UNITED NATIONS — The U.N. envoy for Mali urged people in the West African nation, who just lived through another military coup, to use a recently agreed to 18-month transition "to pull their country out of the hellish cycle" of coups that has left the country in crisis.

Mahamat Saleh Annadif told the U.N. Security Council on Thursday that "the transition's success is within reach, and the ball remains in the court of the Malian people."

Mali has been in turmoil since a 2012 uprising prompted mutinous soldiers to overthrow the president. The power vacuum that resulted ultimately led to an Islamic insurgency and a French-led war that ousted the jihadists from power in 2013. But insurgents remain active and extremist groups affiliated with al-Qaida and the Islamic State group have moved from the arid north to more populated central Mali since 2015, stoking animosity and violence between ethnic groups in the region.

Annadif's briefing was the first to the council since the Aug. 18 coup which deposed President Ibrahim Boubacar Keita and detained him along with the prime minister and other government officials. The West African regional economic bloc, ECOWAS, responded by imposing sanctions that closed borders to Mali and stopped financial flows to put pressure on the junta to quickly return to a civilian government.

Days of national consultation led to the adoption of a transition charter and the appointment of a retired colonel major as president, the junta leader as vice-president, and a former foreign minister and U.N. ambassador as prime minister. That led to the lifting of ECOWAS sanctions.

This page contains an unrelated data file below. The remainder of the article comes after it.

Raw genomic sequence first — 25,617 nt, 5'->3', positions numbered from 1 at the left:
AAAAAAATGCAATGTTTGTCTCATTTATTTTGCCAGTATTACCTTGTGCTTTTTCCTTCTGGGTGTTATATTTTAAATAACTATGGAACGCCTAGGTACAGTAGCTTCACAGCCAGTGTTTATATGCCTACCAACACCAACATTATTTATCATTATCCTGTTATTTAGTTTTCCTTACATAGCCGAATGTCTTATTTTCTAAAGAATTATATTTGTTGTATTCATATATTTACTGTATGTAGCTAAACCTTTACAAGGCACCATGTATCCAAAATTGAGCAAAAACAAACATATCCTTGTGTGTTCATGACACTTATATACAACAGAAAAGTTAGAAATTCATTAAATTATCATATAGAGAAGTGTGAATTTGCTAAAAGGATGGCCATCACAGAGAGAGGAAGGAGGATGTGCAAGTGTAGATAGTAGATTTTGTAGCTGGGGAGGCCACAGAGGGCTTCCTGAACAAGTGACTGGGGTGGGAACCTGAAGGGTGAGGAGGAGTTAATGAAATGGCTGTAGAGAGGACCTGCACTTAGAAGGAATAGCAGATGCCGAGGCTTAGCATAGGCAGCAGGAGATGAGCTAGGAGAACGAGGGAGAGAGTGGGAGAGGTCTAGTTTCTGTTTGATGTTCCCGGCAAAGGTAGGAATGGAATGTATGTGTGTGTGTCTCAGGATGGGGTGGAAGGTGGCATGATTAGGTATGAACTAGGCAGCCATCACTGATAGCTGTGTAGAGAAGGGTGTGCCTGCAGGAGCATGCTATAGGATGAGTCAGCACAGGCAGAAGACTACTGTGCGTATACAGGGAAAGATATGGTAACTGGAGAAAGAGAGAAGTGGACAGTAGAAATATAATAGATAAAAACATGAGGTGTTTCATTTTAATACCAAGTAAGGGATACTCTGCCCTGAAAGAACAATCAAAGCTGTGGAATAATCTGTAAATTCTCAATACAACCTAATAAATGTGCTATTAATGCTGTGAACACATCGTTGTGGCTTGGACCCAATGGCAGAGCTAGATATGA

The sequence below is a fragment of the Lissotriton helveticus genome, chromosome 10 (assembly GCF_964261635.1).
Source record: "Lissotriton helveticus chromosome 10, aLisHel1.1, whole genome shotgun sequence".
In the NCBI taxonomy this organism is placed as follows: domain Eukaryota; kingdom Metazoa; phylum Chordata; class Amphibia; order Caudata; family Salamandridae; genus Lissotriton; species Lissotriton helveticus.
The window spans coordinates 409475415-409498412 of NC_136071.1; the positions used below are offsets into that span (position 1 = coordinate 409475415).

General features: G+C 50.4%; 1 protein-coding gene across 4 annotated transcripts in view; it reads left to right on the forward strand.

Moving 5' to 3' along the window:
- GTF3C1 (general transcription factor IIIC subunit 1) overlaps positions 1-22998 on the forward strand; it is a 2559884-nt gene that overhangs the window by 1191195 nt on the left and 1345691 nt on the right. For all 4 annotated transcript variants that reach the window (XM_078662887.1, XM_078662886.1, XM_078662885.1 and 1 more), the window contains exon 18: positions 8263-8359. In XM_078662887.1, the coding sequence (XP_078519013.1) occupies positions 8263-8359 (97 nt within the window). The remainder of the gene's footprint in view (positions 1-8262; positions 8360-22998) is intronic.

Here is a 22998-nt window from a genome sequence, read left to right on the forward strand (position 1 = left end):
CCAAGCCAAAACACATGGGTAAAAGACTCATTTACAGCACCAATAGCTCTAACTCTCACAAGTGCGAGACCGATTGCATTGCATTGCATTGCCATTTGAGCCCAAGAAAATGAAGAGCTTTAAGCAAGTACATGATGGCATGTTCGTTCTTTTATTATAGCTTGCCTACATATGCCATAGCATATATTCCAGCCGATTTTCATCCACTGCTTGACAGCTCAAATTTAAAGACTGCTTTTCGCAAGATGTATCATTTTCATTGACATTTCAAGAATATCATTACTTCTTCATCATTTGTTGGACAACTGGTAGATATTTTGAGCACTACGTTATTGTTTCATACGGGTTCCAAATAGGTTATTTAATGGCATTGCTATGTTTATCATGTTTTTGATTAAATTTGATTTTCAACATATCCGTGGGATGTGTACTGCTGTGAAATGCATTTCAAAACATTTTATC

But there has been widespread concern that the upheaval in Mali will set back efforts to contain the country's growing Islamic insurgency.

"The country is going through a critical moment in its history," Annadif said. "The year 2020 in Mali has been marked by tumult on several fronts and a climate of political uncertainty."

He said Mali had no government for four months, and challenges have increased, mainly from COVID-19 and its social and economic repercussions and delays in implementing a 2015 peace agreement and national reconciliation.

Nonetheless, Annadif said the formation of the new government and the lifting of sanctions should lead to quick establishment of a new transitional legislative body.

He said political, institutional, electoral and administrative reforms are essential to ensure credible elections that "will allow the return of constitutional order."

The U.N. envoy said the transitional government is the first since the 2015 peace agreement to include all its signatories, calling their inclusion "highly symbolic" and potentially significant.

France's U.N. Ambassador Nicolas De Riviere encouraged the new authorities "to lay the foundations for institutional reform" and "build a stronger and more legitimate democracy, in accordance with the expectations expressed by the Malian people."

He stressed three priorities for the coming months: continuing the fight against terrorism, resuming implementation of the 2015 peace agreement, and stabilizing the center of Mali.

De Riviere said France will propose a presidential statement for adoption by the Security Council in the coming days so its members can monitor the transition very carefully, and ensure that these priorities and the Transition Charter are carried out in the coming weeks and months.

Mali's U.N. Ambassador Issa Konfourou told the council that civilian and military figures arrested and detained in connection with the Aug. 18 coup were released on Wednesday.

In light of the current situation, he assured all of Mali's partners that the transitional authorities "remain determined to uphold all commitments, both national and international." And he said he wanted to "unequivocally reiterate the determination of the transitional authorities to tirelessly pursue the rigorous implementation of the (2015) peace and reconciliation agreement in Mali.